Friday June 21st 2019
Written by: Kayleen Wu
Featured image by: Helen Wang
Episode number: S01E12
Original air date: December 7, 2017
Last week’s Friducation was a good time, as always. PDT watched an episode of The Orville starring Seth MacFarlane and Adrianne Palicki. For those who are not familiar with this sci-fi comedy-drama series, The Orville is a show that sets 400 years into the future when humans and aliens work together in a spaceship to explore the galaxy (yes, just like in Treks). And of course, the discovery of new worlds often come hand in hand with new challenges.
What happened during the 60 minutes?
This final episode of Season 1 started with a (rather shitty) romance debrief between the captains. However, it surprisingly did not focus on the on-and-off relationship, but instead on something much deeper.
A new planet pops out of a flaming circle like the one Doctor Strange created with his sling ring.
Our gorgeous and kind captain Kelly decides to step out of the spaceship and investigate this Earth-like planet. During her investigation, she helps an injured girl with her wound-healing laser gun. Though this is solely an act of kindness, it turns out to be problematic.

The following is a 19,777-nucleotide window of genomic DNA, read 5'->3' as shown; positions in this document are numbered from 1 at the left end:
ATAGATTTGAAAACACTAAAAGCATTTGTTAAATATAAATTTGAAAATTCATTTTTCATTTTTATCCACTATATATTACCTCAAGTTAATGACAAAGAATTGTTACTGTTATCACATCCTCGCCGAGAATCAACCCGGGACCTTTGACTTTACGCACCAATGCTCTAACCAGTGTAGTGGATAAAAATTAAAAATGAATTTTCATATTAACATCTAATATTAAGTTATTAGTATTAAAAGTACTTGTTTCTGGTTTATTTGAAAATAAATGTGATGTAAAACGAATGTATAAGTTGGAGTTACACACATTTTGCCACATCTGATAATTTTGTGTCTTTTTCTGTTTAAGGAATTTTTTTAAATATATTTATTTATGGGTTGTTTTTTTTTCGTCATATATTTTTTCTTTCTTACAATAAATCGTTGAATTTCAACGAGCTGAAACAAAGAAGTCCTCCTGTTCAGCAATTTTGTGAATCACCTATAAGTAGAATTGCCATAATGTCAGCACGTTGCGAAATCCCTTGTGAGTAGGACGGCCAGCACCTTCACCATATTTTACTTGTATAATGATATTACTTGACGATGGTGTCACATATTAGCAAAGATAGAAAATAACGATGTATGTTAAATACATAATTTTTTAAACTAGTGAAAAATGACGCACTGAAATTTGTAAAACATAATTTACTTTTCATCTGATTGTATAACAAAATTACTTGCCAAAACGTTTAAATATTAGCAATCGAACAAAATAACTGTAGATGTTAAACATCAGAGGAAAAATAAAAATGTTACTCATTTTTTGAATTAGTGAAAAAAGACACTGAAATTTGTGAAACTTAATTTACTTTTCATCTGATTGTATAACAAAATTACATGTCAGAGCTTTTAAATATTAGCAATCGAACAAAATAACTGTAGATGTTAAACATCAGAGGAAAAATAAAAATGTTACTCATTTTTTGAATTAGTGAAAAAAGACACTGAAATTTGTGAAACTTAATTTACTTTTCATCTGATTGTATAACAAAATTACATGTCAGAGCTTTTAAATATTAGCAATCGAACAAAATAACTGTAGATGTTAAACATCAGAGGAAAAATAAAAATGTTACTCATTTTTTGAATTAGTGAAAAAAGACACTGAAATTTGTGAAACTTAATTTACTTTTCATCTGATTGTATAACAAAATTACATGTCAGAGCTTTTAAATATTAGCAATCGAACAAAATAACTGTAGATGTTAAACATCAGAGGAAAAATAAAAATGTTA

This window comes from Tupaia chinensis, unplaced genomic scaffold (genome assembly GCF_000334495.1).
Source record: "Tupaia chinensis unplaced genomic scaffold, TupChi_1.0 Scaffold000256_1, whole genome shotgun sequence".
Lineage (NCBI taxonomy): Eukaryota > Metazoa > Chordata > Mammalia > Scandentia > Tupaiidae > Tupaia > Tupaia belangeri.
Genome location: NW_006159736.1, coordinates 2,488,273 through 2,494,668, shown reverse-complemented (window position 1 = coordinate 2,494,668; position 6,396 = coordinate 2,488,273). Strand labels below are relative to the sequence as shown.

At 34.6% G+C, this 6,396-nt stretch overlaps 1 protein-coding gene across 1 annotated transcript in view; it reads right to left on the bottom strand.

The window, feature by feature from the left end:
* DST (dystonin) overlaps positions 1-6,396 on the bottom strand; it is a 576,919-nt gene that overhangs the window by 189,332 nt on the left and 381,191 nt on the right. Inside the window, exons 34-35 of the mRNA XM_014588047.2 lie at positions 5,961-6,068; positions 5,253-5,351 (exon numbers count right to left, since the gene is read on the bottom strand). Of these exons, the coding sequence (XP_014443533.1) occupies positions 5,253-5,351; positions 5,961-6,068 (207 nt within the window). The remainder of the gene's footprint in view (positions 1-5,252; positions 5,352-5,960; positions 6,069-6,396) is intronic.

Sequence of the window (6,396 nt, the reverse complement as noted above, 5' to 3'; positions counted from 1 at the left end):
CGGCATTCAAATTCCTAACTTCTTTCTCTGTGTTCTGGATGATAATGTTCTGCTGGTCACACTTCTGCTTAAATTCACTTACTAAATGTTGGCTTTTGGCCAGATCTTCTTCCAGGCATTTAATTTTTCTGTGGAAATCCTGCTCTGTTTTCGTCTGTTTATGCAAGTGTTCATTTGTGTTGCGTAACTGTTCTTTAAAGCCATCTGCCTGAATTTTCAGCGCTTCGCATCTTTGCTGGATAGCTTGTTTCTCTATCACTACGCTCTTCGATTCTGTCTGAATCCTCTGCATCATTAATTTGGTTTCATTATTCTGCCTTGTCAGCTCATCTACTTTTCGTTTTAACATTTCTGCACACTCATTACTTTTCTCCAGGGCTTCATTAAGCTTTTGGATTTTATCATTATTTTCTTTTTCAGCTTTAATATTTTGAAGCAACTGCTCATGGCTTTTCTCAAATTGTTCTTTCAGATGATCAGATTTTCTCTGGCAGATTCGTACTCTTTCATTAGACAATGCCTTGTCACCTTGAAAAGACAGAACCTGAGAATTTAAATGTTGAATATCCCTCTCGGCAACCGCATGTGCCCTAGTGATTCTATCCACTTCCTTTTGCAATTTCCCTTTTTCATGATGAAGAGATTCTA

Interacting with lives on an unknown planet is a big no-no, as it can create major unforeseen change to the native culture and beliefs, which is what happened in this episode.
“This is cultural contamination!”
Kelly’s personal decision – to help an injured girl, is initially a good gesture of showing kindness and care. However, this underdeveloped planet is not used to the much more advanced technology, hence their only conclusion to this: Kelly is a god.
The power to change
Given the power to time travel and to alternate the entire history of a planet, would you do it? This is putting ourselves in roles as homo sapiens (the wise man) and homo deus (the human god). We evolved from sapiens, and sometimes we see ourselves as the saviours of cultural chaos and technical problems. Power is a strange thing to have, because the use of it can be driven by so many unpredictable initiatives. It could be Kelly’s kindness. It could also be jealousy, hatred, and greed.
The major take-away message is that we see how power is explained and normalized. As Kelly explained to the pope,
“I just used this tool to heal the wound. It was not me, it was this tool. And you can do it too with it.”
Kelly tried to persuade the pope that she’s no god. That she also bleeds. That she’s a normal human being just like everyone. She tried to de-god herself when she heard about how many people were killed because they denied her sacred fame. This is a use of power driven by a good cause.
We ask a lot of what-ifs when the final result doesn’t meet our expectations. We spend time thinking about different outcomes. We are fascinated by undiscovered options. However, the way we treat the world is based on the vision of ourselves in this world. We wonder how WE will be different. What is powerful is not power itself, but the intention of the power holder.
Let’s see the trailer!